Landmark health insurance legislation is on its way to the Minnesota Senate after the House on Wednesday night approved a bill enacting a Minnesota health insurance exchange, a cornerstone of the federal Affordable Care act health care law.
The House approved the bill largely along party lines 72-61, but the legislation had a bumpy ride getting out the door. At times the process was beset by procedural problems and abrupt schedule changes; at first, members suspended their own rules and began debate mid-afternoon instead of waiting until the evening. Even after a break, opponents -- mostly Republicans -- didn't let up in their criticism of the legislation.
Abortion coverage was a key consideration for them. House Minority leader Kurt Daudt, R-Crown, wanted to send the bill back to conference committee because he said it removed a House provision that banned abortion coverage except to save the life of the mother, or in cases of rape or incest.
"I know that that particular issue had broad bipartisan support. We had 12 Democrats and all the Republicans supporting that provision to go into the bill," he said.
The earlier Senate bill did not include the abortion coverage ban.
Daudt also said the bill fell short of the needs of employers and the state's economy.
"Is this bill going to make Minnesota more competitive? Is this going to help job creators in Minnesota do what they do best? Create jobs? Unfortunately I think the answer to that question right now is, 'no.' "
"Rep. Daudt, you gave a nice speech," countered Rep. Joe Atkins, DFL-Inver Grove Heights, the House bill's chief sponsor. "It just kind of lacked one thing, which is facts."
Atkins, also a member of the conference committee, said the exchange would remove $150 million in business taxes that help fund the state's safety net insurance for high risk Minnesotans that health plans won't cover. The exchange would also eliminate $150 million in uncompensated care, he said.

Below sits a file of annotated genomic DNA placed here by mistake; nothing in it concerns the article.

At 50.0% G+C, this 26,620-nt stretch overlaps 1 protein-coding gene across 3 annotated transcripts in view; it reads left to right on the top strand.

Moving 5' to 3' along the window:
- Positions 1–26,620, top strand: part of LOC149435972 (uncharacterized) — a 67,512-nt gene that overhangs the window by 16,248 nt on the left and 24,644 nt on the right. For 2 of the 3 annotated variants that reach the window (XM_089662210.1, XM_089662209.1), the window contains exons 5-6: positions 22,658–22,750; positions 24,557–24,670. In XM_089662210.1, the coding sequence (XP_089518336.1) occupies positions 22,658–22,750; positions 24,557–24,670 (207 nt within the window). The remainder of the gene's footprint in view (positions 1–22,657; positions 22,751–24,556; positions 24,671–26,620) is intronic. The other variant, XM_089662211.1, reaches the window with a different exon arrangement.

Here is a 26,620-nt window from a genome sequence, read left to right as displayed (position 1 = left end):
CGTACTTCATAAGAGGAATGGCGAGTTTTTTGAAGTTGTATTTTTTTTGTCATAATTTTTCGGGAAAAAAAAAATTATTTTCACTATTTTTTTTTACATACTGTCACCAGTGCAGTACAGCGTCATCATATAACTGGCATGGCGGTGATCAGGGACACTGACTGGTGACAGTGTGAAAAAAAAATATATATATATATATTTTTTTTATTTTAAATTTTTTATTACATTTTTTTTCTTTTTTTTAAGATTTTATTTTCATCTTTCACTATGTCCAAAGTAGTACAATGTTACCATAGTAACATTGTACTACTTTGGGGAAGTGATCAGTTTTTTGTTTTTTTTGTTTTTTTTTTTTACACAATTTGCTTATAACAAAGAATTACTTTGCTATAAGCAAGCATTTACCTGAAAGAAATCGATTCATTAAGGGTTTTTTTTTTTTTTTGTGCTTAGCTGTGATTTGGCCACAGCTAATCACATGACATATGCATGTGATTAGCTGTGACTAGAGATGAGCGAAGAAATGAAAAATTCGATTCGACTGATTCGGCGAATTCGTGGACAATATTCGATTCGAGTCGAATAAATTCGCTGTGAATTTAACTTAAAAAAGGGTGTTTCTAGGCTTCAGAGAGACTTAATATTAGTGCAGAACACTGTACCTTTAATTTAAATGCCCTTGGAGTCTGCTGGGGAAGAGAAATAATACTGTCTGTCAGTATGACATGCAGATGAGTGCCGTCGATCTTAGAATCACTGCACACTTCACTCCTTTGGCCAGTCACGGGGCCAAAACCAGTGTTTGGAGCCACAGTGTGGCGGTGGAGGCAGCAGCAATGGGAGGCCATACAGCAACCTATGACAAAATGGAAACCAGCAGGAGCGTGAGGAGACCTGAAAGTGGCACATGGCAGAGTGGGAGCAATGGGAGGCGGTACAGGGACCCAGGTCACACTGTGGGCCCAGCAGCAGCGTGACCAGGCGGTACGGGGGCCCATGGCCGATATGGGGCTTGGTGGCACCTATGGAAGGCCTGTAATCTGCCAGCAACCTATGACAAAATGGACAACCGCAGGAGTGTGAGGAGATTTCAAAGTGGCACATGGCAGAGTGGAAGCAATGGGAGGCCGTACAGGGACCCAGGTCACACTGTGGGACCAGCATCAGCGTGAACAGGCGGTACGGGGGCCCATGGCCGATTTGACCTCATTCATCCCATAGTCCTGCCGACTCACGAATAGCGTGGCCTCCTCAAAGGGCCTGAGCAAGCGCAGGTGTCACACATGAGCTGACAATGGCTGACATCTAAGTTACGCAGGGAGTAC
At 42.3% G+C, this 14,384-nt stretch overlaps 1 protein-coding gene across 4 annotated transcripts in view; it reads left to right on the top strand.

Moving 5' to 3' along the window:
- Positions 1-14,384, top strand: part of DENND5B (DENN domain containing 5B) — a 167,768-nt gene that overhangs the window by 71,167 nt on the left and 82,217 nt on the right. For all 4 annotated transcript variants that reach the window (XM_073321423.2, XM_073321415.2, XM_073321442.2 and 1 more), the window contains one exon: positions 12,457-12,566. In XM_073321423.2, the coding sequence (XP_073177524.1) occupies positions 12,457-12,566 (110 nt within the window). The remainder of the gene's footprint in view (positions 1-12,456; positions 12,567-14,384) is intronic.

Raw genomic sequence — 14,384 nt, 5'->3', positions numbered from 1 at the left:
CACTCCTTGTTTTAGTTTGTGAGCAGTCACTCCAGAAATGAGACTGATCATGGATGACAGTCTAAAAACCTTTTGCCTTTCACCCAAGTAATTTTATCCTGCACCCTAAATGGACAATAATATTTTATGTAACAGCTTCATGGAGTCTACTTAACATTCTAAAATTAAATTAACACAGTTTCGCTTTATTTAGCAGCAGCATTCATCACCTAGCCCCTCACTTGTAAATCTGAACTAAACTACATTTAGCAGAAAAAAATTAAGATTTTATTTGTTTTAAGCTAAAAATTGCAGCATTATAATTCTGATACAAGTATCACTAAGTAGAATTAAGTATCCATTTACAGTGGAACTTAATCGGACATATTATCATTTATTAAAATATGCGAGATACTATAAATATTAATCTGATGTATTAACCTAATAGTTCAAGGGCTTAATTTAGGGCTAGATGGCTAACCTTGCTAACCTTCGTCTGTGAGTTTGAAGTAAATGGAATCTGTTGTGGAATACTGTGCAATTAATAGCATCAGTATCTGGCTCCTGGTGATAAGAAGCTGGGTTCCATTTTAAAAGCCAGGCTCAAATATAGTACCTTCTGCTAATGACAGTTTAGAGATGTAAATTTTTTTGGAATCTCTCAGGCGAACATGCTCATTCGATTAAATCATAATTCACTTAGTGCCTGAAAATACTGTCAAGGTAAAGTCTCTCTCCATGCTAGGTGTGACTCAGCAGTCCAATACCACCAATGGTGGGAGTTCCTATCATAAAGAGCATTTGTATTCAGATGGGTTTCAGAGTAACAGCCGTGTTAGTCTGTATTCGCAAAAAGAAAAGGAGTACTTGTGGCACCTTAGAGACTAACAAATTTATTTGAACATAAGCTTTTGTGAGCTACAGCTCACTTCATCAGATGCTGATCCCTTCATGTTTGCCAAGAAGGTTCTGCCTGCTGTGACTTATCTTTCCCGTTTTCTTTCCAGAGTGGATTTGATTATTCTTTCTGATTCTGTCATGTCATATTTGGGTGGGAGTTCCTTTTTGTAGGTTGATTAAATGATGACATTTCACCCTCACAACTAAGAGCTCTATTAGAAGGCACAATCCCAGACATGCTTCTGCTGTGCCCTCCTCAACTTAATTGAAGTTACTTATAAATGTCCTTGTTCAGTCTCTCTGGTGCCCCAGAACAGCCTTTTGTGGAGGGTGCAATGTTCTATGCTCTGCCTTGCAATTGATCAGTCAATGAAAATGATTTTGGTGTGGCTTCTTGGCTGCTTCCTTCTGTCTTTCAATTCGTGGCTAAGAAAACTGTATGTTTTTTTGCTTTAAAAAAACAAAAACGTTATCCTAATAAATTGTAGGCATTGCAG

"So that's $300 million. That's impact on the business community, on the insurance carriers, not to mention the fact that the average Minnesota family is anticipated to save over $490 a year," Atkins said.
"This is without a doubt the most significant health insurance reform in 50 years," he added. "Not since Medicaid or Medicare in 1965, have we seen anything this significant."
The exchange is expected to cost between $50 million and $60 million a year to operate. The conference committee decided to fund the exchange through a kind of user fee, a 1.5 percent withhold from premiums sold on the exchange in 2014, and up to 3.5 percent in 2015.
The exchange is expected to provide government health coverage to about 700,000 Minnesotans and at least another 300,000 Minnesotans in the individual and small group markets.
Majority Leader Erin Murphy, DFL-St. Paul, called for a recess after about 90 minutes of debate, until 9:30 p.m., to allow for committee meetings. When House members returned, the passion from opponents such as Rep. Glenn Gruenhagen, R-Delano, had not subsided.
"This bill, it's going to damage one of the best health care systems in the world with stinking growth of government! That's a bunch of nonsense!" he said.
Rep. Kathy Lohmer, R-Elmo, echoed those thoughts.
"The whole idea of the exchange to me is a monumental bait and switch. I hope I'm wrong, but I see 2014 and the federal government taking over this exchange," she said.
But a federal exchange is exactly what supporters of the Minnesota bill say is in the state's future if lawmakers don't meet it March 31 state and federal deadlines to establish the state's own.
Before the House vote, Gov. Mark Dayton, who had recently called the exchange a gamble, said he thought the conference committee's compromises were reasonable and that he'd sign the bill enthusiastically. He was already thinking about appointing the seven-member board that would provide oversight for the system if the bill becomes law.
"I pushed hard for this to have to go through the open appointments process so that we would allow for everyone in Minnesota who has expertise and wants to be involved in this to come forward and be considered for the board. And I'm going to appoint the best qualified board I possibly can and make this a success in Minnesota," Dayton said.
Right now, Minnesota is one of at least 17 states aiming to operate its own insurance exchange instead of opting for the federal government's version.
(Reporter Tom Scheck contributed to this report.)